Tell pupils to feel the Fear, then take the tests anyway
Sure as eggs is eggs, the metronome of the school calendar has clicked back into the race towards the exam series. Even the students (and teachers) who are standing still can’t deny that it’s rushing towards them.
Some students are lively enough to see the storm and start pulling on their wellies. I know sixth-formers who have been mapping their free time since Christmas with a revision schedule. They get to make the most of their time: they start by studying lightly, from far away, and repeat, focusing, drilling down and reinforcing until, by the time that AQA approaches, their grasp of the content is both fixed in their mind and fluid in its manipulation.
Of course, these students have a gene that science would love to bottle. Hell, I would. Someone once wrote, “We should just find all the people who know where the little jugs for their irons are, and put them in charge.” When I see students who can plan their whole year so that they avoid the three-week coronary arrest of study leave, I’m reminded of that. These people will go on to become surgeons and architects and leaders, while the rest of us are texting to say that we’re running 10 minutes late.
For the rest of us mere mortals, the lusty month of May is rarely merry; we miss the first buds of summer because we’re planning catch-up days and attempting to distil a year’s worth of learning into a mind map, a list of bullet points, a booklet called What you need to know.
None of it is any use if the pupils won’t change the behaviours that made these things necessary in the first place; you can lead them to a hay bale, and put the nosebag under their nostrils, but nobody can chew the stuff apart from them.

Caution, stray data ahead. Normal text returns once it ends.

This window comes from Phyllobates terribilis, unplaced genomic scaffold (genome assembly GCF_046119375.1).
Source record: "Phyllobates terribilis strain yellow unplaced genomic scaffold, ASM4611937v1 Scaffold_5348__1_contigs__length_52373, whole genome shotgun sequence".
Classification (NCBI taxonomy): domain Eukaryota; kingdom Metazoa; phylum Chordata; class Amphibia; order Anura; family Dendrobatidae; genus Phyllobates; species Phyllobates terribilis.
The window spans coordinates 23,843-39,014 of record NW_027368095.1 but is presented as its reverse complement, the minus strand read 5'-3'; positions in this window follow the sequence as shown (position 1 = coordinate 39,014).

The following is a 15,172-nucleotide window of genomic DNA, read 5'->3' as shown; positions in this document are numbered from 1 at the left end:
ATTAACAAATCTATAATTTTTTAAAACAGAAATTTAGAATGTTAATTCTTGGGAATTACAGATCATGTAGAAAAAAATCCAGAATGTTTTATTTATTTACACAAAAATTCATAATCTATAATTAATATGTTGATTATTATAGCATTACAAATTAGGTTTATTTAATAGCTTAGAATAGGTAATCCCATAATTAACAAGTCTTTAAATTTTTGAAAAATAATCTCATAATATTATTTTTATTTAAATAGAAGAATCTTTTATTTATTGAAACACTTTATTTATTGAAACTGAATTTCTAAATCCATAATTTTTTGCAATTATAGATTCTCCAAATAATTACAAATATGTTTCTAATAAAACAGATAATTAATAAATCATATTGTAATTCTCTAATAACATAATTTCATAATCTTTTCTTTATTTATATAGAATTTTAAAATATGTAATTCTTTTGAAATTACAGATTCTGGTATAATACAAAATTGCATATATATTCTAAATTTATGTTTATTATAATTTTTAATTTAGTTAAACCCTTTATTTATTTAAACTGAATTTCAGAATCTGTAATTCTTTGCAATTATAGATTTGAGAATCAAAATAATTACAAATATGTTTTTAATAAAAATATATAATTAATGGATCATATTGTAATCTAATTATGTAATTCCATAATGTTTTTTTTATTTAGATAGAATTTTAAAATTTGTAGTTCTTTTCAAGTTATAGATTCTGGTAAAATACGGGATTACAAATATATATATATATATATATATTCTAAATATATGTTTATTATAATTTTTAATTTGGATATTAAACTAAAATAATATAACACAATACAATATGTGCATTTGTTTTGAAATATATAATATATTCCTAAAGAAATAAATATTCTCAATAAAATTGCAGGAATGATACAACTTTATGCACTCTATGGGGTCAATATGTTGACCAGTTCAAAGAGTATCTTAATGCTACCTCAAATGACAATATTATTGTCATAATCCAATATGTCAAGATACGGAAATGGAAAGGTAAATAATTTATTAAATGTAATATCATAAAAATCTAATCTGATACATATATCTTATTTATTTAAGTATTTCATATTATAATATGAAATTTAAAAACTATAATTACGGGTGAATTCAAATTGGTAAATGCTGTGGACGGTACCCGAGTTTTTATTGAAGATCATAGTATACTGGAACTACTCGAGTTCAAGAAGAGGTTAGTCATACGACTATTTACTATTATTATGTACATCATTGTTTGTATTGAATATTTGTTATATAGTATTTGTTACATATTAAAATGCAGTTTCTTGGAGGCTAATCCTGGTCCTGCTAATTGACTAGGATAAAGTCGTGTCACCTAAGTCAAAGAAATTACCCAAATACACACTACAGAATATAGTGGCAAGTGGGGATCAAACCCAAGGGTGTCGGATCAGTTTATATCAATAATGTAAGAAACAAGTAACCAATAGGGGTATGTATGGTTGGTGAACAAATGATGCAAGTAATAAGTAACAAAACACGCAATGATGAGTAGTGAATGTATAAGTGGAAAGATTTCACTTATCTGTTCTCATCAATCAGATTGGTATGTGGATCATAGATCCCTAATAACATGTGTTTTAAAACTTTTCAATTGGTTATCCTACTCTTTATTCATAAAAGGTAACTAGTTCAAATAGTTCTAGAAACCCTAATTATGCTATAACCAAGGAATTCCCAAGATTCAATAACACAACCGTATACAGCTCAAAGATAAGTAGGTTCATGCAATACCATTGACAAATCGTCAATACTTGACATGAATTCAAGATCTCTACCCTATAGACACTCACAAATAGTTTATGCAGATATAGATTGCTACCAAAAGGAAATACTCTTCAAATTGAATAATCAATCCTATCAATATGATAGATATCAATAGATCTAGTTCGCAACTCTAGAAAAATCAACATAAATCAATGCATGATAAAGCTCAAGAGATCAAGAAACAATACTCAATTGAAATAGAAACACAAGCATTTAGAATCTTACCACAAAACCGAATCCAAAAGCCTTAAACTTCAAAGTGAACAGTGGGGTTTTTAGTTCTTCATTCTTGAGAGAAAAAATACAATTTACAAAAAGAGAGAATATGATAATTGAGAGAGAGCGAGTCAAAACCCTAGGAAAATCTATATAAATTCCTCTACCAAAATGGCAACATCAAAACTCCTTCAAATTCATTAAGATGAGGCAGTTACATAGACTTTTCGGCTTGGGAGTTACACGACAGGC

Happily, nature provides a drop of motivation: the Fear. Fear, like any stress, is a subtle thing. Neither good nor bad, its utility varies by context. It can suffer the vice of excess, or an equally vicious deficiency.
Too little of it and you’ll challenge a gang of bikers to mambo; too much, and you’ll jump at a bowl of Rice Krispies. Students often live long, languid lives where the future is an unimaginably distant country, where there is always enough time, and “in a minute” will serve as the answer to any urgency. There is never enough time; this is one of the key pillars of adult wisdom. The day a child realises it is when they are no longer a child.
And too much paralyses. Any stimulant will do the same. There is a bell curve you can track here. We all need a little pressure to pull our fingers out; a little more, and we’re running at peak flow. But a little too much, and the engines cannae take it.
Our kids are like that. We’re like that. And exam season is the time to work out how much they need, and when they need to know this.
Some students start to feel the Fear and fold like an origami swan. You can see the cognitive dissonance roar up and drown them. “No point trying,” you can see in their eyes, “might as well get back to the Fifa.” That’s when we need to soothe them – sometimes by unpacking the syllabus they fear, sometimes by coaxing some self-belief out of them.
Others need the Fear blaring into their lives like a heavy-metal concert. It’s a delicate balance. Exams are stressful. So is life. This might be the last chance we get to show them how to handle it.
Tom Bennett is a secondary teacher in East London, director of the ResearchED conference and the government’s school behaviour expert @tombennett71